Mura Indigenous People Win Sanctions Against Brazil Potash Over Mining Project
Potássio do Brasil is planning to mine for potash, a key fertilizer ingredient, on the land of Mura Indigenous people in Amazonas state, Brazil. Courts have imposed a US$20,000 fine on the company for attempting to claim land for the mine in Soares village despite the fact that the local Mura have yet to give permission for mining to go ahead.
“I was born here and brought up here. My parents and grandparents too. So I won’t be told by Potássio, that comes from outside, that this land isn’t ours. It is our land and they are the invaders.” – Aldinélson Moraes Pavão, chief of Urucurituba village
Potássio do Brasil
Potássio do Brasil is a subsidiary of mining company Brazil Potash, based in Toronto, Canada, funded by the Forbes and Manhattan merchant bank. In 2010, Potássio do Brasil discovered major potash reserves in Autazes district of Amazonas and began planning a US$2.5 billion mine, port and processing facility to supply fertilizer to Brazilian agribusiness which is heavily dependent on imports.
In 2015 Potássio do Brasil was given permission to proceed by Instituto de Proteção Ambiental do Amazonas (IPAAM) but this decision was challenged by the Public Prosecutor's Office in 2017 after Mura communities become concerned about the environmental impacts of the mine. The prosecutor ordered Potássio do Brasil to conduct a “free, prior and informed consultation.”
Despite starting consultations with the Mura, Potássio do Brasil has also continued exploratory drilling and started to put pressure on local villagers to sell their land. In addition, the company started to give away food baskets, seeds and construction materials as well as promise jobs. Over time the company also started to post signs that the land was now owned by Potássio do Brasil.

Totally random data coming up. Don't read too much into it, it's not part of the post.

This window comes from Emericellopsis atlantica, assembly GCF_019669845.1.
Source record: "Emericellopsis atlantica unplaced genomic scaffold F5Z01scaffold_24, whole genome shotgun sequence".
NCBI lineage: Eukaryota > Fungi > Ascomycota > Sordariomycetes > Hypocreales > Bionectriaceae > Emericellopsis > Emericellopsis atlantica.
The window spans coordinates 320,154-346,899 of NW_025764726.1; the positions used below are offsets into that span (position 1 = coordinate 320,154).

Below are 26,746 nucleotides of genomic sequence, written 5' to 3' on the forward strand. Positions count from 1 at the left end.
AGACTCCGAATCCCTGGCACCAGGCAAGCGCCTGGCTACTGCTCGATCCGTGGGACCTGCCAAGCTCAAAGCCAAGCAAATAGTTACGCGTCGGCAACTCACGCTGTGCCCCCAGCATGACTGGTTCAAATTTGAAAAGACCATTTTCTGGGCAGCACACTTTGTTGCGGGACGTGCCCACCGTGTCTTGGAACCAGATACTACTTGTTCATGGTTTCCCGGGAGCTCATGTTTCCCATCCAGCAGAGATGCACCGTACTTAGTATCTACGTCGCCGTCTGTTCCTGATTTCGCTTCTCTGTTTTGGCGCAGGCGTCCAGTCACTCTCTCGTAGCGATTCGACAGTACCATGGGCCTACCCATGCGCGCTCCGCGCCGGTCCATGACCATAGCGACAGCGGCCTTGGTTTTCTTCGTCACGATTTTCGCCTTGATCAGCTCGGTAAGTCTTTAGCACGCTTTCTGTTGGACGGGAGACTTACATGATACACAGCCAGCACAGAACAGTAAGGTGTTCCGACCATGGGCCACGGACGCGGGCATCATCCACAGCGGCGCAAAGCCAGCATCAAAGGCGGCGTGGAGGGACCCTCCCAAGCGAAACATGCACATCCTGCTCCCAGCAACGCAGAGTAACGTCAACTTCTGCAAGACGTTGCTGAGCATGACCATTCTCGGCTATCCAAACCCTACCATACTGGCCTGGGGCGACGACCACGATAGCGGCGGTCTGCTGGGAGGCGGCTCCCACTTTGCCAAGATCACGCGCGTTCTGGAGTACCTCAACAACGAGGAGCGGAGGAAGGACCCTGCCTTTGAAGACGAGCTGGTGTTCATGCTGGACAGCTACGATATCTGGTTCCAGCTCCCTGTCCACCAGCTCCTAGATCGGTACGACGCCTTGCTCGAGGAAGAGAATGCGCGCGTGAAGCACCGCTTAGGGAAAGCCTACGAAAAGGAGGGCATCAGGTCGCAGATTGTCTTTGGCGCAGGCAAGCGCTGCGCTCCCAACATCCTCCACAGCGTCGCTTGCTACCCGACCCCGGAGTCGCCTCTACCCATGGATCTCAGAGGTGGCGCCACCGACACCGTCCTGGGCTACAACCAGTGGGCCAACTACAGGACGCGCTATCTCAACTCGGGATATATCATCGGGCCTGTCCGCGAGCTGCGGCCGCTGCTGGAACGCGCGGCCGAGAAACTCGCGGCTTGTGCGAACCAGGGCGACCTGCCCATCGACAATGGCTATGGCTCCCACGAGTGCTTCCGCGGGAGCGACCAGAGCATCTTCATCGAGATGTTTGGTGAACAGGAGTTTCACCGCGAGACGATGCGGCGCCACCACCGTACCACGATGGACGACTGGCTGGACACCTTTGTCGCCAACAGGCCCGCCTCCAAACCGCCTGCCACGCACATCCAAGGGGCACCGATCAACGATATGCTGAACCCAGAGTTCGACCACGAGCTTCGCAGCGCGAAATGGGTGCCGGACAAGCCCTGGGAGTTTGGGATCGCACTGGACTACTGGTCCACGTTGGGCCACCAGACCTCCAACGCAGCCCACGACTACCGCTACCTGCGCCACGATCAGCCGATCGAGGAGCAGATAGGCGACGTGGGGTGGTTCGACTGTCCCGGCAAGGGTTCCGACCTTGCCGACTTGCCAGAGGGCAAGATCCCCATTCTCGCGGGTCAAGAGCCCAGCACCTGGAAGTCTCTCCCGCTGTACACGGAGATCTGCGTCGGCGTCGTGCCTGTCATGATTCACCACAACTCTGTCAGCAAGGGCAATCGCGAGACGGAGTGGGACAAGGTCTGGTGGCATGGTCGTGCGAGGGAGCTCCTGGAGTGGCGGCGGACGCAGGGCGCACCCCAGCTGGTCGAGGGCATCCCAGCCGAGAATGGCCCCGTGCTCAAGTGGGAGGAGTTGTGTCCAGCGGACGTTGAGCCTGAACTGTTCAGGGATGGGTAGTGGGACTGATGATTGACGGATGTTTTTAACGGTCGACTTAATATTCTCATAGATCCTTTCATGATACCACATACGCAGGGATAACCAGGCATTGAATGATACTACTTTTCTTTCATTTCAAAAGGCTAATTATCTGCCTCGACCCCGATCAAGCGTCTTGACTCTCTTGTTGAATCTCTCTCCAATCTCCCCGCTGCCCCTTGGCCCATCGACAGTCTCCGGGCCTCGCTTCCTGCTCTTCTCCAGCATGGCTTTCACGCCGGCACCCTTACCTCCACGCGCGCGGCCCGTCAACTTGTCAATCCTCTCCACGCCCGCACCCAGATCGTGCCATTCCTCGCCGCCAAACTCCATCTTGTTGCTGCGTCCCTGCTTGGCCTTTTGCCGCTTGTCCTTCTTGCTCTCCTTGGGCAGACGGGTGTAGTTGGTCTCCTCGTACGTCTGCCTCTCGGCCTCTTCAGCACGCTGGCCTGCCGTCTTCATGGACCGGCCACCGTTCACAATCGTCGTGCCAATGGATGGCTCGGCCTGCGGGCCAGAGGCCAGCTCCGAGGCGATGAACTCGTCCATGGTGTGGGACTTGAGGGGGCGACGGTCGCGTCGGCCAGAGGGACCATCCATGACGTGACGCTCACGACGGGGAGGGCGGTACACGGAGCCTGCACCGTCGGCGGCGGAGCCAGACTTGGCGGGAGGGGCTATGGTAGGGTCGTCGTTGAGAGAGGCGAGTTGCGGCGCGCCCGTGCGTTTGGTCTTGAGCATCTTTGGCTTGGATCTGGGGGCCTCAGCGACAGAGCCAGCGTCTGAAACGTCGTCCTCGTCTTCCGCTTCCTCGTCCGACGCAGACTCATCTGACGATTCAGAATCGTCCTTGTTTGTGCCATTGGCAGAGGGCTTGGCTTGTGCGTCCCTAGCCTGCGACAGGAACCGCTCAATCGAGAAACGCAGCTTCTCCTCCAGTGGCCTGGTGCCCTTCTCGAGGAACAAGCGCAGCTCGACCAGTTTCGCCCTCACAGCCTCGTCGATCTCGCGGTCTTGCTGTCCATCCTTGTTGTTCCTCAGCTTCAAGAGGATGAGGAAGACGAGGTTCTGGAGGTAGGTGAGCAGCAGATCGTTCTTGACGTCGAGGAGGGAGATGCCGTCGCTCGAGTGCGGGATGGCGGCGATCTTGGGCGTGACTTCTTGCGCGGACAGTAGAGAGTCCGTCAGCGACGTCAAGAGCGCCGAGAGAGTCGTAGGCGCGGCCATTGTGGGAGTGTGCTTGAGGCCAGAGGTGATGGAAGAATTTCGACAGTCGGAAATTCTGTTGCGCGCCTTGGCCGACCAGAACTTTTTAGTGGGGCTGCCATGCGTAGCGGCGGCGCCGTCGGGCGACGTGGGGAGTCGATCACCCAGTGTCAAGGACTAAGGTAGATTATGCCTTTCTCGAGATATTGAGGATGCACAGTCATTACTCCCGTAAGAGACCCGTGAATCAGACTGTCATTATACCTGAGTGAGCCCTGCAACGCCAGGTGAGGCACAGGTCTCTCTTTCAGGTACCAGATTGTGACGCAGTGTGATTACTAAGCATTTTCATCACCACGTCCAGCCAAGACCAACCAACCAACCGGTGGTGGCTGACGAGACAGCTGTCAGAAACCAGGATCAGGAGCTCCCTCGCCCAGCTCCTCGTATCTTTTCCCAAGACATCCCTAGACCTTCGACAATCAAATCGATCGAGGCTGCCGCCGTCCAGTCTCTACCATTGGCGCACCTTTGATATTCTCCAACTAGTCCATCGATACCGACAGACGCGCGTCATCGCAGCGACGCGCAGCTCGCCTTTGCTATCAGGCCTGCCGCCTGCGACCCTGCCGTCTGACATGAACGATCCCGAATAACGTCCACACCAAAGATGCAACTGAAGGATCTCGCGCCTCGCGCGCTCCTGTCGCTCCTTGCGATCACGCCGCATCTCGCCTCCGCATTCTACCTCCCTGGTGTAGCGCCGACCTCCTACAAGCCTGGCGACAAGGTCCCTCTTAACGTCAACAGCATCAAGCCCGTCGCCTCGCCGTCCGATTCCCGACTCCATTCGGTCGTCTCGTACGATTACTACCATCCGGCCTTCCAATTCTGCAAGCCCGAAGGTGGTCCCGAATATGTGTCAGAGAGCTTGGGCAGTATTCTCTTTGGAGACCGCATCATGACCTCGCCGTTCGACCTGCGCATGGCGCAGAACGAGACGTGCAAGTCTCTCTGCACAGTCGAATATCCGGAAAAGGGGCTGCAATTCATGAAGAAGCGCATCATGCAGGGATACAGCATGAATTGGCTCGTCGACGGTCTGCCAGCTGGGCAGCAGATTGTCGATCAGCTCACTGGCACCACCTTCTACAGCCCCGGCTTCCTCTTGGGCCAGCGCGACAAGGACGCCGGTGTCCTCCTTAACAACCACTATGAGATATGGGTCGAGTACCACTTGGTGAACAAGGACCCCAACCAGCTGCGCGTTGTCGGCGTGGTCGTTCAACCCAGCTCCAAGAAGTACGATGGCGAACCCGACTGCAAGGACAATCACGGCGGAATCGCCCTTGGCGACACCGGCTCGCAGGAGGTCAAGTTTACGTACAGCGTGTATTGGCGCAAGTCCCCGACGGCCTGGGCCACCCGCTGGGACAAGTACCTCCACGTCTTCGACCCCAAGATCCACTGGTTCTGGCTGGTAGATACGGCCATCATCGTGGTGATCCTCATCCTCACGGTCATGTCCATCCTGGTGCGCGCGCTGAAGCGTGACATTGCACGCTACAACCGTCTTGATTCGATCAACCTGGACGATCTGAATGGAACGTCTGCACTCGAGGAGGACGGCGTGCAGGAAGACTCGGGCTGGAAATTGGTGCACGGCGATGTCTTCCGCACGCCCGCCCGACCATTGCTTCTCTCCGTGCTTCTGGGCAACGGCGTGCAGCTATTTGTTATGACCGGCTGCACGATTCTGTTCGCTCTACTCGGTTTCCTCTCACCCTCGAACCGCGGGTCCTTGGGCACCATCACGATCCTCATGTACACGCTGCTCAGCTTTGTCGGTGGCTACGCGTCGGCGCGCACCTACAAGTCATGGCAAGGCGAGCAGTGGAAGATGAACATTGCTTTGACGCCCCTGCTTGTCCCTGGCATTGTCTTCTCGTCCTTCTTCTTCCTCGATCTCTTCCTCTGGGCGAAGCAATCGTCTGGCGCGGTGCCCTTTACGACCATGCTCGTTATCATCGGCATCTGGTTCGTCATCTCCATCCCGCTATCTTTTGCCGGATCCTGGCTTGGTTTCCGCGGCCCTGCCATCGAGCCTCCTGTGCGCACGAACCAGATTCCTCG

Indigenous Under Attack
The allegations of coercion have concerned officials from Funai, the Brazilian federal indigenous agency, who visited the region in March 2023 to discuss how to decide which land should be classified as Indigenous. The visit subsequently sparked rumours that the government would take away land from local farmers, together with new threats against the Indigenous leaders.
“Everything indicates that the indigenous people are being deceived, involved in a kind of internal colonialism that involves different spheres of power.” - Fernanda Bragato, coordinator of the Human Rights Center of the University of Vale do Rio dos Sinos, in Rio Grande do Sul
In May, the Brazilian federal court fined Potássio do Brasil 100,000 reais (US$20,000) for planting illegal signs and imposed a further fine of 50,000 reals for every day that the signs stay up. The federal prosecutor’s office also held a press conference to announce that the consultation would be halted until the land was demarcated.
“We are completely open to dialog with the local communities and with the indigenous peoples of the region. In fact, one of the commitments we want to make is to have around 80% of people from that region in our workforce.” - Adriano Espeschit, CEO of Potássio do Brasil
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